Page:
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Prove that the sum of the infinite series $\frac{1.3}{2}+\frac{3.5}{2^2}+\frac{5.7}{2^3}+\frac{7.9}{2^4}+......$ is 23.

My approach I got the following term $S_n=\sum_1^\infty\frac{4n^2}{2^n}-\sum_1^\infty\frac{1}{2^n}$.

For $\sum_1^\infty\frac{1}{2^n}$ the answer is 1 as it forms a geometric series but I am bot able to find the solution to $\sum_1^\infty\frac{4n^2}{2^n}$.

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    $\begingroup$ Do you mean $1.3$ (a decimal) or $1\cdot 3$ (a product)? $\endgroup$
    – quarague
    Mar 28, 2019 at 13:29

2 Answers 2

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$$\frac{1.3}{2}+\frac{3.5}{2^2}+\frac{5.7}{2^3}+\frac{7.9}{2^4}+…=\sum_{n=1}^{\infty }\frac{(2n-1)(2n+1)}{2^n}=\sum_{n=1}^{\infty }\frac{(4n^2-1)}{2^n}$$ depending on the geometric series $$\frac{1}{1-x}=\sum_{n=0}^{\infty }x^n$$ $$(\frac{1}{1-x})'=\sum_{n=1}^{\infty }nx^{n-1}$$ $$x(\frac{1}{1-x})'=\sum_{n=1}^{\infty }nx^{n}$$ $$(x(\frac{1}{1-x})')'=\sum_{n=1}^{\infty }n^2x^{n-1}$$ $$x(x(\frac{1}{1-x})')'=\sum_{n=1}^{\infty }n^2x^{n}$$ $$4x(x(\frac{1}{1-x})')'=\sum_{n=1}^{\infty }4n^2x^{n}$$ $$4x(x(\frac{1}{1-x})')'-\frac{1}{1-x}=\sum_{n=1}^{\infty }4n^2x^{n}-\sum_{n=0}^{\infty }x^n$$ $$4x(x(\frac{1}{1-x})')'-\frac{1}{1-x}+1=\sum_{n=1}^{\infty }4n^2x^{n}-\sum_{n=1}^{\infty }x^n$$ so $$\sum_{n=1}^{\infty }x^n(4n^2-1)=\frac{4x^2+4x}{(1-x)^3}-\frac{x}{1-x}$$ now let $x=1/2$ to get $23$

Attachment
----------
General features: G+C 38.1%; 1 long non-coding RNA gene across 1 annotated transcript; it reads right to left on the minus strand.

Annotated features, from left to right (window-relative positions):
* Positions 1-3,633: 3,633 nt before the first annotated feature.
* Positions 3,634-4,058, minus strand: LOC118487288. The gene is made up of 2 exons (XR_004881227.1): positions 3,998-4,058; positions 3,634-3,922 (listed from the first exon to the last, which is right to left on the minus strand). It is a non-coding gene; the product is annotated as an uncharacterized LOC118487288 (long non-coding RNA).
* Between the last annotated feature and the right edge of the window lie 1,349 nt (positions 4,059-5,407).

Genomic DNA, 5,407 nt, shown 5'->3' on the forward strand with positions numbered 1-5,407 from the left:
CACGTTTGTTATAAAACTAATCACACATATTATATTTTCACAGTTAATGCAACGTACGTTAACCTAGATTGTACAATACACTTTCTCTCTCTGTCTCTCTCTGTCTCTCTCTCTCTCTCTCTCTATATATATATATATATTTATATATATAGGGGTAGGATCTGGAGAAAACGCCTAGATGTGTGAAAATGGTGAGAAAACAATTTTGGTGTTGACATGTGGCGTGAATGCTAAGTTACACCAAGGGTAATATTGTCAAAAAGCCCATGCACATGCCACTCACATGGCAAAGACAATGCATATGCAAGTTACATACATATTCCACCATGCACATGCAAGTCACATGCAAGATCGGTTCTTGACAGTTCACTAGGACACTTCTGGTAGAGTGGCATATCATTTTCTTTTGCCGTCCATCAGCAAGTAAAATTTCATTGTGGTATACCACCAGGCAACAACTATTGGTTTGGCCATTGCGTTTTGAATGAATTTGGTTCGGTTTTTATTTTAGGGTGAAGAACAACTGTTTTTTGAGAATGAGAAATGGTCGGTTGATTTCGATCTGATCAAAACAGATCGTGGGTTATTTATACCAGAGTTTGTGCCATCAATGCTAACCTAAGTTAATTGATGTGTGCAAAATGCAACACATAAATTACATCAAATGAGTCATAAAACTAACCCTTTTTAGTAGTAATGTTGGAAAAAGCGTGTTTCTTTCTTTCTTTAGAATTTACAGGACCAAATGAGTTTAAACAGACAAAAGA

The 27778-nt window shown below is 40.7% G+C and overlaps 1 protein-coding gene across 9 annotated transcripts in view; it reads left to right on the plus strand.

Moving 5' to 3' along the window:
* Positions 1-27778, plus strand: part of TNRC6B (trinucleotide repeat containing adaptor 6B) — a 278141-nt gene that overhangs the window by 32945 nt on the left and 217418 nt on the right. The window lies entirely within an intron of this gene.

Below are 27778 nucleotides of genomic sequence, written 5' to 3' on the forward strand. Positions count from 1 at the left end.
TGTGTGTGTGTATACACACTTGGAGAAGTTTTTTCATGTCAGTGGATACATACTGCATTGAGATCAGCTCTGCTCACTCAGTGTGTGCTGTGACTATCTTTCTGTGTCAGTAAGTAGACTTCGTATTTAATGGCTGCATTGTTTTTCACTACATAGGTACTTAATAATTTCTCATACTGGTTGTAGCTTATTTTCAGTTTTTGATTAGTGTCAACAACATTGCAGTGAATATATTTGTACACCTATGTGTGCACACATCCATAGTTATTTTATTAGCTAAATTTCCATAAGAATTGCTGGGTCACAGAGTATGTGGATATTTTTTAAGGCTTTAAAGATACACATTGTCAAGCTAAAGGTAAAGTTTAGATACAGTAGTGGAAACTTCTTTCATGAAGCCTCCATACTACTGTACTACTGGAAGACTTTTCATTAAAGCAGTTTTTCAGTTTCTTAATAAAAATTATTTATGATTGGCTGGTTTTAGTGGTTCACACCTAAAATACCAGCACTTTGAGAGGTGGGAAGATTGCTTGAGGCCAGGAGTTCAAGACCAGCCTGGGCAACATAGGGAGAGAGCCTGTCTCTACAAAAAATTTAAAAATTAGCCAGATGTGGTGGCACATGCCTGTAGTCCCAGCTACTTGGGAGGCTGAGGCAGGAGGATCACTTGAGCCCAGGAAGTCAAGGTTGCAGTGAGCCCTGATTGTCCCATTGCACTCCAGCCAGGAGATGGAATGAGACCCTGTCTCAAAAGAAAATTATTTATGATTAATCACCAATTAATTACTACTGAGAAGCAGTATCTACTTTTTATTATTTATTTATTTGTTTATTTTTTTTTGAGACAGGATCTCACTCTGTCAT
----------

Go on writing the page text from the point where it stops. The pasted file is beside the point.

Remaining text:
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Hint. One may used this $$\sum_{n\ge1}n^{2}x^n=\frac{x}{(1-x)^{2}}+\frac{2x^{2}}{(1-x)^{3}},\qquad |x|<1,$$ proved for example here.

Hope you can take from here.

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